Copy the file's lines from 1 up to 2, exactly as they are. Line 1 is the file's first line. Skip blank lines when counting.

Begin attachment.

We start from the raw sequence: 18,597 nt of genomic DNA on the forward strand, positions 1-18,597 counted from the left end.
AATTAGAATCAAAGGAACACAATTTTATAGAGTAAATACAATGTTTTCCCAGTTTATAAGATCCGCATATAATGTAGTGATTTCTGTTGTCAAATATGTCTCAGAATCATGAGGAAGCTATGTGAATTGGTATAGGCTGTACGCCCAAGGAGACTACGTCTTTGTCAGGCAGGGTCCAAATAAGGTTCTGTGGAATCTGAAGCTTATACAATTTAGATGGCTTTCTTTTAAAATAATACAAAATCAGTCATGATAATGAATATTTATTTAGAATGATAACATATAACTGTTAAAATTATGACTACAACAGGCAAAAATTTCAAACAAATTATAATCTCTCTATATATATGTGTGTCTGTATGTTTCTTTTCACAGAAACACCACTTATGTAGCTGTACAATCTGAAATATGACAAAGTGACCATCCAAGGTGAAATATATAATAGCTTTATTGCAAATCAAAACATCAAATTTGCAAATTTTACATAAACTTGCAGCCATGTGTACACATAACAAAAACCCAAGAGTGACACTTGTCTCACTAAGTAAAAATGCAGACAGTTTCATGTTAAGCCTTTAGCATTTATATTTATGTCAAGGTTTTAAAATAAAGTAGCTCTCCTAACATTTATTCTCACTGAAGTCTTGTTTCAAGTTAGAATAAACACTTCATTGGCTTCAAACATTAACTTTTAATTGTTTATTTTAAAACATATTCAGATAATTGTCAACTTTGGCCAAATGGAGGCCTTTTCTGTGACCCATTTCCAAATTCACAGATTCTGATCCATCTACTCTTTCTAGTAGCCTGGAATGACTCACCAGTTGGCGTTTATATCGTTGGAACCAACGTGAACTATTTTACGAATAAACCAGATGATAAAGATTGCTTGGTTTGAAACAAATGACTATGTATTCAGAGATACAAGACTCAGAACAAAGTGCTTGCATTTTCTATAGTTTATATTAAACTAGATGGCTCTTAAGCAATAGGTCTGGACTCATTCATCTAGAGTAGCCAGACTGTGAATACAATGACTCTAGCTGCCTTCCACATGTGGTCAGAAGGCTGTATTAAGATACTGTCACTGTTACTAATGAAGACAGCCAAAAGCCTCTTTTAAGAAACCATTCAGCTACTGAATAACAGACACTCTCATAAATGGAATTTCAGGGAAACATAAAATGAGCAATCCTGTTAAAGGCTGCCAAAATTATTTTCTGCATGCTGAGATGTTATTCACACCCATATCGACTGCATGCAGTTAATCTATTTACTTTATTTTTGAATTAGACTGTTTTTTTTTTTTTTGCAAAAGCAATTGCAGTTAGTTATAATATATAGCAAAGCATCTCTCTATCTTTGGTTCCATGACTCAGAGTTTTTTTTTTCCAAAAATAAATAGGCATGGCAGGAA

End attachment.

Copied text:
We start from the raw sequence: 18,597 nt of genomic DNA on the forward strand, positions 1-18,597 counted from the left end.
AATTAGAATCAAAGGAACACAATTTTATAGAGTAAATACAATGTTTTCCCAGTTTATAAGATCCGCATATAATGTAGTGATTTCTGTTGTCAAATATGTCTCAGAATCATGAGGAAGCTATGTGAATTGGTATAGGCTGTACGCCCAAGGAGACTACGTCTTTGTCAGGCAGGGTCCAAATAAGGTTCTGTGGAATCTGAAGCTTATACAATTTAGATGGCTTTCTTTTAAAATAATACAAAATCAGTCATGATAATGAATATTTATTTAGAATGATAACATATAACTGTTAAAATTATGACTACAACAGGCAAAAATTTCAAACAAATTATAATCTCTCTATATATATGTGTGTCTGTATGTTTCTTTTCACAGAAACACCACTTATGTAGCTGTACAATCTGAAATATGACAAAGTGACCATCCAAGGTGAAATATATAATAGCTTTATTGCAAATCAAAACATCAAATTTGCAAATTTTACATAAACTTGCAGCCATGTGTACACATAACAAAAACCCAAGAGTGACACTTGTCTCACTAAGTAAAAATGCAGACAGTTTCATGTTAAGCCTTTAGCATTTATATTTATGTCAAGGTTTTAAAATAAAGTAGCTCTCCTAACATTTATTCTCACTGAAGTCTTGTTTCAAGTTAGAATAAACACTTCATTGGCTTCAAACATTAACTTTTAATTGTTTATTTTAAAACATATTCAGATAATTGTCAACTTTGGCCAAATGGAGGCCTTTTCTGTGACCCATTTCCAAATTCACAGATTCTGATCCATCTACTCTTTCTAGTAGCCTGGAATGACTCACCAGTTGGCGTTTATATCGTTGGAACCAACGTGAACTATTTTACGAATAAACCAGATGATAAAGATTGCTTGGTTTGAAACAAATGACTATGTATTCAGAGATACAAGACTCAGAACAAAGTGCTTGCATTTTCTATAGTTTATATTAAACTAGATGGCTCTTAAGCAATAGGTCTGGACTCATTCATCTAGAGTAGCCAGACTGTGAATACAATGACTCTAGCTGCCTTCCACATGTGGTCAGAAGGCTGTATTAAGATACTGTCACTGTTACTAATGAAGACAGCCAAAAGCCTCTTTTAAGAAACCATTCAGCTACTGAATAACAGACACTCTCATAAATGGAATTTCAGGGAAACATAAAATGAGCAATCCTGTTAAAGGCTGCCAAAATTATTTTCTGCATGCTGAGATGTTATTCACACCCATATCGACTGCATGCAGTTAATCTATTTACTTTATTTTTGAATTAGACTGTTTTTTTTTTTTTTGCAAAAGCAATTGCAGTTAGTTATAATATATAGCAAAGCATCTCTCTATCTTTGGTTCCATGACTCAGAGTTTTTTTTTTCCAAAAATAAATAGGCATGGCAGGAA